Authors: Frederic Neyrat*, University of Wisconsin
Topics: Anthropocene, Social Theory
Keywords: Afrofuturism, Anthropocene, Technology
Session Type: Paper
Presentation File: No File Uploaded
Against the usual interpretation, which states that Afrofuturism is unreservedly technophilic (see Black Panther), in this talk I show that Afrofuturism is a radical critique of white technology. White technology (be it imperial, colonial, or capitalist) is an acosmic technology that rejects its belonging to the cosmos. The Space Age –as a colonial project—and what is now called New Space—private spaceflight industry aiming at exploiting asteroid resources—are perfect illustrations of what I call white technology and its Anthropocentric enthusiasm. Rejecting this colonial and exploiting technology, Afrofuturism –from the music and poems of Sun Ra to the paintings of Wangechi Mutu to the poems and activism of Alexis Pauline Gumbs—is first and foremost an attempt to use outer space not as a space open to conquest, but as a mediation, a stellar detour thanks to which our terrestrial condition could be politically and anthropologically rethought.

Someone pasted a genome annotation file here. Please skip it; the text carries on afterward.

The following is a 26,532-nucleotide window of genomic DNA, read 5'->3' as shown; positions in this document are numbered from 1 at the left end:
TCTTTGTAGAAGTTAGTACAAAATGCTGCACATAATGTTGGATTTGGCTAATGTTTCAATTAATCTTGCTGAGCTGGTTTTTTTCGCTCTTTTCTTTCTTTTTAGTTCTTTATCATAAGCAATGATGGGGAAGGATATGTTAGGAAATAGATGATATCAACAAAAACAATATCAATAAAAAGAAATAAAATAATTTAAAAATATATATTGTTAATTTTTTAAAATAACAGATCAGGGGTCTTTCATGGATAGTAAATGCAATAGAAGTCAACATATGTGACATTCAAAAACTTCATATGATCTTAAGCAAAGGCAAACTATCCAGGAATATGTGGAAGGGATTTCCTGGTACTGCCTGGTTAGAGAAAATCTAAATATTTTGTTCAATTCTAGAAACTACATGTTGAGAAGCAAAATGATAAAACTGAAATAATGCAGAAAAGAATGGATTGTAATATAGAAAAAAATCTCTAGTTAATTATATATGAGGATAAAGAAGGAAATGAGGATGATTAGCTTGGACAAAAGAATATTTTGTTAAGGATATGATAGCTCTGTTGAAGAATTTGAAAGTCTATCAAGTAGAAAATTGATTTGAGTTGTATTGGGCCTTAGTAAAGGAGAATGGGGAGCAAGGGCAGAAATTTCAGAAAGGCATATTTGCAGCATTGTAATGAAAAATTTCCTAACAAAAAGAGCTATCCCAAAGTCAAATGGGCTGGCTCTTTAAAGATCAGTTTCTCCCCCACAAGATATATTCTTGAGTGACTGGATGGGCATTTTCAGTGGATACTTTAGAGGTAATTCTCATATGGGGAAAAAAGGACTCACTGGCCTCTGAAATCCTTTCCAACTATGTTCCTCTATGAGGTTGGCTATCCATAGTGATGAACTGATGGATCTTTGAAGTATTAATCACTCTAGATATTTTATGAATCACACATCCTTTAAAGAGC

To explore this Afrofuturist stellar detour, I’ll first explain in which sense Afrofuturism contests the Anthropocene’s geocentrism. In a second moment, I’ll define the Afrofuturist “counter-futures” (Eshun) as a way to redeem the past and change the present. Finally, I’ll oppose Afrofuturism to Russian Cosmism: at odds with any geoengineering project, Afrofuturism conjures up an “epoch of being” (Heidegger) in which technology would be constantly inhabited by a form of Unheimliche, an uncanny that would definitively prevent human beings from considering technology as a way of mastering the Earth.